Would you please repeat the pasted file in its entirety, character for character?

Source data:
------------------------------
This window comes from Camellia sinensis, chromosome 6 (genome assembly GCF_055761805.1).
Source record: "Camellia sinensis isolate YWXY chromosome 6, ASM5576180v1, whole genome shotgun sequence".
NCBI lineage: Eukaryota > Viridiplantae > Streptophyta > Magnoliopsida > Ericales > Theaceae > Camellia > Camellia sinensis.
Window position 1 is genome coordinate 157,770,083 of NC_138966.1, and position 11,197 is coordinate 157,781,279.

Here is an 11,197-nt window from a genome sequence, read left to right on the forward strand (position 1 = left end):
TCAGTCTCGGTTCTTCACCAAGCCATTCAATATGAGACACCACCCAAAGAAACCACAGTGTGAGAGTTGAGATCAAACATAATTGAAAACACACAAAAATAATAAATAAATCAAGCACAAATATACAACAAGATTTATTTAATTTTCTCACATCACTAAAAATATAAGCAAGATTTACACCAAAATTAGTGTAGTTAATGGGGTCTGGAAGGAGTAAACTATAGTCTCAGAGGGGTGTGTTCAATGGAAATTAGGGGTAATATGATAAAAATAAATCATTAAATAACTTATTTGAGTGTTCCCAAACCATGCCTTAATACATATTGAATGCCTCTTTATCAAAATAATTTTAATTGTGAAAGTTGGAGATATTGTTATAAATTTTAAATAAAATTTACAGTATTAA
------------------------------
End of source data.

This window comes from Camellia sinensis, chromosome 6 (genome assembly GCF_055761805.1).
Source record: "Camellia sinensis isolate YWXY chromosome 6, ASM5576180v1, whole genome shotgun sequence".
NCBI lineage: Eukaryota > Viridiplantae > Streptophyta > Magnoliopsida > Ericales > Theaceae > Camellia > Camellia sinensis.
Window position 1 is genome coordinate 157,770,083 of NC_138966.1, and position 11,197 is coordinate 157,781,279.

Here is an 11,197-nt window from a genome sequence, read left to right on the forward strand (position 1 = left end):
TCAGTCTCGGTTCTTCACCAAGCCATTCAATATGAGACACCACCCAAAGAAACCACAGTGTGAGAGTTGAGATCAAACATAATTGAAAACACACAAAAATAATAAATAAATCAAGCACAAATATACAACAAGATTTATTTAATTTTCTCACATCACTAAAAATATAAGCAAGATTTACACCAAAATTAGTGTAGTTAATGGGGTCTGGAAGGAGTAAACTATAGTCTCAGAGGGGTGTGTTCAATGGAAATTAGGGGTAATATGATAAAAATAAATCATTAAATAACTTATTTGAGTGTTCCCAAACCATGCCTTAATACATATTGAATGCCTCTTTATCAAAATAATTTTAATTGTGAAAGTTGGAGATATTGTTATAAATTTTAAATAAAATTTACAGTATTAA